Marginal Tax Rates for Wrestling Fans

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Troy is correct, there has to be a better way to explain marginal tax rates to the general public [side note, I appreciate a Springsteen reference as much as the next guy, but we all know he’s a dog person]:

The key to designing engaging curriculum about complicated topics is the deft use of anecdotal evidence and common points of reference. That said, Dianna E. Anderson’s use of Dwayne “The Rock” Johnson to effectively explain how tax brackets work is really good.

okay so a lot of (rich, white) folks are freaking out about what a 70% tax rate on the wealthy would look like and they’re scared about it and shit (even though it’s literally what rich baby boomers already dealt with).

SO LET’S DO THE MATH. Post WWII, the tax rate peaked at 94% on annual income over $200,000 ($3mil in 2018 dollars). In the decades following, it dropped to a marginal tax rate of 70% of all income over 200k/annually (again, 2-3mil in today’s dollars, depending on year). Here’s a thing a lot of folks don’t understand: we have a tax system in the US that only taxes money above the “bracket.”

So, say the cut off for a particular percentage is 250k and you made 254k last year. The entire thing wouldn’t be taxed at the higher rate. Just the 4k. So this doesn’t mean that all rich people would suddenly have to give up 70% of their income. Thanks to the way tax brackets work, they would only be taxed at the rate for the money above the cut off. So it isn’t a 70% flat tax—which the GOP are depending on you misunderstanding. I and other regular joes who don’t break six digits on our annual income would never be affected by this. It’s literally adding additional marginal tax rates at higher percents for the much higher income earners. So say the Dems get their knickers untwisted do the bold thing and create a tax rate of 70% for all income above, say, $10 million. (keep in mind, we had our largest periods of growth and economic stability when we taxed the rich like this). So let’s say you’re Dwayne “The Rock” Johnson. You made $65 million last year. In ONE YEAR. So that 10mil cut off is gonna hit you. 70% off everything above 10mil. That leaves you with 16.5mil.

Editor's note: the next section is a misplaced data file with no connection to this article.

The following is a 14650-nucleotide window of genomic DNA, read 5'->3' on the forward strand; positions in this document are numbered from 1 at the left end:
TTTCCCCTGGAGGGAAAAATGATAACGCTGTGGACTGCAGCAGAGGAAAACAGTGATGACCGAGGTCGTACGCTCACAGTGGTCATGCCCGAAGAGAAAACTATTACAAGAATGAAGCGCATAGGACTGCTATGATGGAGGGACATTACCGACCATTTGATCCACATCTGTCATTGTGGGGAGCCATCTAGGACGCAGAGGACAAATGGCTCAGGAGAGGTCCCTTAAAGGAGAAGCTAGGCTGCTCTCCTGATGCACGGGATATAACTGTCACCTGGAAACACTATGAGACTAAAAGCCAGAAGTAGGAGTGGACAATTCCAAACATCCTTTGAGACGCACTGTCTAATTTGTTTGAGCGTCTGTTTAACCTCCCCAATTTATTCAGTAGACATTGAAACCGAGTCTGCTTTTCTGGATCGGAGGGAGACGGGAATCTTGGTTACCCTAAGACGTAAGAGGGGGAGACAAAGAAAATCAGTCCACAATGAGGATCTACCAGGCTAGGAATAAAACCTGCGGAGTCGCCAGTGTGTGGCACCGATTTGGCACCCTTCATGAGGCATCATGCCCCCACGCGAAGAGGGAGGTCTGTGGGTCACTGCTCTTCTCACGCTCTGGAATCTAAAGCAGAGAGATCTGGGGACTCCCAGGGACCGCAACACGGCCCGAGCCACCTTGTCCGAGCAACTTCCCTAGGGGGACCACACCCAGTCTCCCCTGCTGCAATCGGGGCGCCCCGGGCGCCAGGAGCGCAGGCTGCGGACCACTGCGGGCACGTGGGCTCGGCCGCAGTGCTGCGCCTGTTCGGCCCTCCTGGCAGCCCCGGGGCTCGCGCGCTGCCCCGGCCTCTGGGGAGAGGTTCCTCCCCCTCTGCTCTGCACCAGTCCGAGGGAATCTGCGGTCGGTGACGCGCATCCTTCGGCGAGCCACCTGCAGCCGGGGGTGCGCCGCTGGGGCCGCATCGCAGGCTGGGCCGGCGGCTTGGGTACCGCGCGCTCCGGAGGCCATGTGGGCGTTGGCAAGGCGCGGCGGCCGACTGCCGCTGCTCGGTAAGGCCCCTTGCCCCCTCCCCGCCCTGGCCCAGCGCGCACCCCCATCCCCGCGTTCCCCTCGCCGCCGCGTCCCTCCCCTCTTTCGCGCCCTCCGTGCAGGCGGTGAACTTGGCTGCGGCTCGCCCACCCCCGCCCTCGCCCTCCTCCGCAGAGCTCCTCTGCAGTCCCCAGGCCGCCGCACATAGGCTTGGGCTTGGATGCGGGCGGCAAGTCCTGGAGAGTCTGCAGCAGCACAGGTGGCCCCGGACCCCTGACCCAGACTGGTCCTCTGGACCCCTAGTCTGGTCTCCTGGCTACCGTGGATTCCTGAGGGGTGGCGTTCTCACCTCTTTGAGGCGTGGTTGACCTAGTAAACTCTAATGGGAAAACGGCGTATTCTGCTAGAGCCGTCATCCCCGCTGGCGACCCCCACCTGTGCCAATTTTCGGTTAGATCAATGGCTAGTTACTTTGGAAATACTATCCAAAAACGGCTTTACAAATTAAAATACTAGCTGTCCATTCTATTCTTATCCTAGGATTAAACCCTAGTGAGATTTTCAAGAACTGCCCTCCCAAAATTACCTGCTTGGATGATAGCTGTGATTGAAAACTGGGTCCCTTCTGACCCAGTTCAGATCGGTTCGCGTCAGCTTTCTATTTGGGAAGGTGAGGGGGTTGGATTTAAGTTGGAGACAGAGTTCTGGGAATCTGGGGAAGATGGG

“Wow, that’s a big hit!” you think. On paper, yeah! That’s a lot of money to just…give up in taxes!

But that still leaves the Rock with nearly $20mil (considering his 10mil is also taxed at a lower rate). That’s $20 million in net pay for a year.

This is the Rock’s House, in Florida. He bought it in 2012 for $3.4 million dollars. He has, from my quick internet estimation, about $104k in property taxes yearly.

He could buy that same home over and over every two months for a year and still have money left over to put a weight room in each property.

That’s with the money he has LEFTOVER after a 70% tax rate. Put it another way:

The Rock would pay almost enough in taxes in a single year to completely solve Flint’s water crisis.

He could fund the Smithsonian’s annual facilities maintenance budget for 7.5 years. And that’s the Rock. He’s the second highest paid actor in the country (or was, in 2017).

Imagine what would happen if we were able to tax ALLLLLLL billionaires, and people above 10mil/yearly at that rate. We could fund hospitals. We could fund libraries. We could fix broken infrastructure. We could implement so many programs to ensure children don’t go hungry.

And yet, somehow, we don’t, because it’s important that The Rock be able to buy his own house 7x over annually. Somehow.

While you’re looking at your phones, you can read her original tweets here.

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